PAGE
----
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Why don’t you contribute to your company’s blog?

Working for a technology company where most people are younger than 35 years-old, I thought blogging would be a natural thing. For those of us who blog, we can certainly relate to the 10 Great Strategic Benefits of Blogging.

  1. Search Engine Marketing.
  2. Direct Communications.
  3. Brand Building.
  4. Competitive Differentiation.
  5. Relational Marketing.
  6. Exploit the Niches.
  7. Media & Public Relations.
  8. Position You as an Expert.
  9. Reputation Management.
  10. Low cost.

So when we calculated our ratio of blog post to employee, we were surprised and disappointed to see how low it was. To better understand the situation, we ran a short survey. For sake of sharing, I included the questions in this post with the results next to the questions (in brackets).

  • Do you read the corporate blog? Yes = 53%, No = 47%
  • Do you wish to contribute to the blog? Yes = 78%, No = 22%
  • Why don’t you contribute to the blog?
    • Lack of time
    • Low priority
    • I’m already writing on my personal blog
    • I’m already contributing to the corporate wiki
    • Not important for me
    • No reason
    • Don’t want my comments to reflect badly on the corporation
    • Too complicated
    • My content may not be of high enough quality
    • Don’t have a good topic

Does your company have better success with employee blogging? Want to share your secrets?

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Other interesting blog posts (May 12/2009)

In a courageous post, my friend Tremeur highlights that The power of Pair Programming is neglected within his organization. I like people who call a spade a spade and Tremeur took it upon himself to raise a situation he is not comfortable with. Kudos to him.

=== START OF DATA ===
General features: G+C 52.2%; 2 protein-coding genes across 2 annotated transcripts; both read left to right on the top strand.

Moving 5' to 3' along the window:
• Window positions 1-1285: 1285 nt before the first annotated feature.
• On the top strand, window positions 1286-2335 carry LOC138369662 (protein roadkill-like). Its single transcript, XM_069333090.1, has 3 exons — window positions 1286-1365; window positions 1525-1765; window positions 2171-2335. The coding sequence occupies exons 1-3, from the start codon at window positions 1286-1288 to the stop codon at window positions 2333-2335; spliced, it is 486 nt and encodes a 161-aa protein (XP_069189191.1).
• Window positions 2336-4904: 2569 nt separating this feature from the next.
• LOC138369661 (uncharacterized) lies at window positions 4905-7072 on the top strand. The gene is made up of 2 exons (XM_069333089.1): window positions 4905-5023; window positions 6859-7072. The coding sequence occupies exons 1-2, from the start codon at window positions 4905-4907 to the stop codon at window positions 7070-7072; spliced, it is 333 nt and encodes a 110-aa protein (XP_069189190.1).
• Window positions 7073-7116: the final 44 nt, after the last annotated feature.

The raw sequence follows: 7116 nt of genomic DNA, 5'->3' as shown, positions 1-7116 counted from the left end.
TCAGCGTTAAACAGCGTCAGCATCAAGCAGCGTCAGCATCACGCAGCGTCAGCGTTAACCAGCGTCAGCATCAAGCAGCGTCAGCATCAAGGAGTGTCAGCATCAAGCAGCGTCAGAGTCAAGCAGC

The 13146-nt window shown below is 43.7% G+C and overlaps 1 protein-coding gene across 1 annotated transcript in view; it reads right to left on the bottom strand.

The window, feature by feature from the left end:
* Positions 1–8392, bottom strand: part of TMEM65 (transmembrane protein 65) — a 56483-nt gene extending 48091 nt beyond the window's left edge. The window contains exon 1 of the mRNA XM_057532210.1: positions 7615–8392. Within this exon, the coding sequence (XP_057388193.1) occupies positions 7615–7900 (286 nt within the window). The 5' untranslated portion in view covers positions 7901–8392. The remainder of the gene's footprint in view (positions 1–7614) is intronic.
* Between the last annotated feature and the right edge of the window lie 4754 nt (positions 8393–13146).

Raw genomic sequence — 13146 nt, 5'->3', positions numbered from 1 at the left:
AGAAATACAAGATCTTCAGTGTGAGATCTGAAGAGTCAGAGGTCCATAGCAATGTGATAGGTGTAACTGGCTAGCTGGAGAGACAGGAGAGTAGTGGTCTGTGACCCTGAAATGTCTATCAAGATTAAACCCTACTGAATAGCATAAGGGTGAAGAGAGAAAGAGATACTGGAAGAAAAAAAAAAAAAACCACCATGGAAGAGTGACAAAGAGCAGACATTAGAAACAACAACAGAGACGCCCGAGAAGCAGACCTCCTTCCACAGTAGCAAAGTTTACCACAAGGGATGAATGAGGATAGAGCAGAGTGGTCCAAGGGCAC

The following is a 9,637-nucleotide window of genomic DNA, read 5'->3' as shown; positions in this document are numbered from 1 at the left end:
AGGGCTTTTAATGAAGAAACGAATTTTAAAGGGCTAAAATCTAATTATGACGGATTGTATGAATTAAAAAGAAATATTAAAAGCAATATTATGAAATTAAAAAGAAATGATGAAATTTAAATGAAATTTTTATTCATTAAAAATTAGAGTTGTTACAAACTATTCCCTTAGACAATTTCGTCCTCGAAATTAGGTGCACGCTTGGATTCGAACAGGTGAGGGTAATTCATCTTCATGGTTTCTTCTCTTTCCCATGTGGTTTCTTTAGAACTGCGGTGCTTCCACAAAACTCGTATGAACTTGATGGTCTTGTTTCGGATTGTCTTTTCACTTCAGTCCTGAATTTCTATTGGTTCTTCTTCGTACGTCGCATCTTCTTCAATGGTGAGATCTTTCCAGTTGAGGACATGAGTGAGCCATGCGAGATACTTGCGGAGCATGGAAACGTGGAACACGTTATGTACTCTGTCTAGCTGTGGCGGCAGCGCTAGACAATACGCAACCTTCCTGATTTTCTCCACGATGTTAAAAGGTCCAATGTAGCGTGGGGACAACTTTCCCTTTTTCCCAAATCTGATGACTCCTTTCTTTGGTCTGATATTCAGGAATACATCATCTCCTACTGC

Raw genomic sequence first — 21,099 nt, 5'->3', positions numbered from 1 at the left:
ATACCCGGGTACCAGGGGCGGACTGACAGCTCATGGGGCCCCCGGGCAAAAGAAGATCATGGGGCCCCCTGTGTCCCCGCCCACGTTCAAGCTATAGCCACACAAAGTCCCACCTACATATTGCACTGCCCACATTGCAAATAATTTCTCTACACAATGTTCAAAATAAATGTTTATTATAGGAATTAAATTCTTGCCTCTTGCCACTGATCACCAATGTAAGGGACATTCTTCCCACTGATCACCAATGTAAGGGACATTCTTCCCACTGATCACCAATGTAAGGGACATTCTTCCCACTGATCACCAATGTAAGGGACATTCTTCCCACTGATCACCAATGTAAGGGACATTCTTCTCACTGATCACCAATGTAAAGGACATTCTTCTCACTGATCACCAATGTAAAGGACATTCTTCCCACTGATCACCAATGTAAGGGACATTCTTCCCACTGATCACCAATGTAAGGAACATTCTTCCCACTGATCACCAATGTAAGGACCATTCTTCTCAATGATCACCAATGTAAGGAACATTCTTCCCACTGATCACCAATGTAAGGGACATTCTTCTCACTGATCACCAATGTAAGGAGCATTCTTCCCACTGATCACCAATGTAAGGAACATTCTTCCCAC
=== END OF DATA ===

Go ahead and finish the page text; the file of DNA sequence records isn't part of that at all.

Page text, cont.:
A stumbled upon an older blog post (The Seven Pillars of BI Success) that presents how 1-800-contact was successful using an Agile approach for their BI project.

Less projects were reported to be successful in 2008

The Standish Group released the most recent version of the Chaos Summary Report 2009 on April 23rd and the results are worst than last year with only 32% of all projects surveyed were reported to be successful (down from 35% in 2006).In the context of this survey, a project is defined to be successful if it was delivered on time, on budget and with the required features.

Chaos Summary Report 2009

Chaos Summary Report 2009

Along the same lines, 44% of the projects were challenged (did not meat one or many of the success criteria) while 24% totally failed. The Standish Group highlights that costs overrun 54% (+7%) and time overrun 79% (+7%) both went up compared to the 2006 results.

The reports also explains that the probability of success greatly decreases as the size of the project increases where projects costing less than $750,000 have 61% success rate while projects costing over $10 million only have 2% success rate.

The second part of the report present the 10 Laws of Chaos and while the report doesn’t make any correlation between these laws and the Agile principles, it is easy to make some correlations.

  1. Law of the Two Faces: Successful projects include business-knowledgeable users with good communication skills.
  2. Cheetah’s Law: Swift decisions are typically better than long, drawn-out analysis.
  3. Law of the Roads: Clarity and focus are essential to a successful project.
  4. Law of the Five Deadly Sins: It is how you deal with each of these sins that will determine the success or failure of your project.